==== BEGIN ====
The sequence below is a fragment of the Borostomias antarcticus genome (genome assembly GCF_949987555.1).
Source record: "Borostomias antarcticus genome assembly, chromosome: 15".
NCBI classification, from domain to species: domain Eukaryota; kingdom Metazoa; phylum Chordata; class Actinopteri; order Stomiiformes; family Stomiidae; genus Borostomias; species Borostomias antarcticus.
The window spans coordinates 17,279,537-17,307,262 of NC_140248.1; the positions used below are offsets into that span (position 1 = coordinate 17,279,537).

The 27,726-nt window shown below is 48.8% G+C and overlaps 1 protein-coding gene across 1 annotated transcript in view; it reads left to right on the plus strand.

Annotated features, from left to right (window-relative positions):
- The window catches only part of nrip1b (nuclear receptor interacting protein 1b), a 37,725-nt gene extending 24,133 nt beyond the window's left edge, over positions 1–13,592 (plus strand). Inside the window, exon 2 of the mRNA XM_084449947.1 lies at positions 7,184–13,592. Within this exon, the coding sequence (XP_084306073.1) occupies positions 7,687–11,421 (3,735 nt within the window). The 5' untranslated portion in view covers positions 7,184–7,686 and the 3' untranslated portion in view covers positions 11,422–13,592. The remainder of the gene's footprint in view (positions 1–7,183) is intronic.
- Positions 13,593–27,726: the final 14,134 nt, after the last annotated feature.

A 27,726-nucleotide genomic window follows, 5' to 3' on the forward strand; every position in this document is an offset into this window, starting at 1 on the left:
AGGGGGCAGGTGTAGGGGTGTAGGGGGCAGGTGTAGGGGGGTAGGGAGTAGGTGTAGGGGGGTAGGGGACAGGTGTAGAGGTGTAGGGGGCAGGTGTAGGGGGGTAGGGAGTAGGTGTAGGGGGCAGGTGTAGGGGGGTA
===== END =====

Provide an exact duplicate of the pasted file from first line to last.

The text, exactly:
The sequence below is a fragment of the Borostomias antarcticus genome (genome assembly GCF_949987555.1).
Source record: "Borostomias antarcticus genome assembly, chromosome: 15".
NCBI classification, from domain to species: domain Eukaryota; kingdom Metazoa; phylum Chordata; class Actinopteri; order Stomiiformes; family Stomiidae; genus Borostomias; species Borostomias antarcticus.
The window spans coordinates 17,279,537-17,307,262 of NC_140248.1; the positions used below are offsets into that span (position 1 = coordinate 17,279,537).

The 27,726-nt window shown below is 48.8% G+C and overlaps 1 protein-coding gene across 1 annotated transcript in view; it reads left to right on the plus strand.

Annotated features, from left to right (window-relative positions):
- The window catches only part of nrip1b (nuclear receptor interacting protein 1b), a 37,725-nt gene extending 24,133 nt beyond the window's left edge, over positions 1–13,592 (plus strand). Inside the window, exon 2 of the mRNA XM_084449947.1 lies at positions 7,184–13,592. Within this exon, the coding sequence (XP_084306073.1) occupies positions 7,687–11,421 (3,735 nt within the window). The 5' untranslated portion in view covers positions 7,184–7,686 and the 3' untranslated portion in view covers positions 11,422–13,592. The remainder of the gene's footprint in view (positions 1–7,183) is intronic.
- Positions 13,593–27,726: the final 14,134 nt, after the last annotated feature.

A 27,726-nucleotide genomic window follows, 5' to 3' on the forward strand; every position in this document is an offset into this window, starting at 1 on the left:
AGGGGGCAGGTGTAGGGGTGTAGGGGGCAGGTGTAGGGGGGTAGGGAGTAGGTGTAGGGGGGTAGGGGACAGGTGTAGAGGTGTAGGGGGCAGGTGTAGGGGGGTAGGGAGTAGGTGTAGGGGGCAGGTGTAGGGGGGTA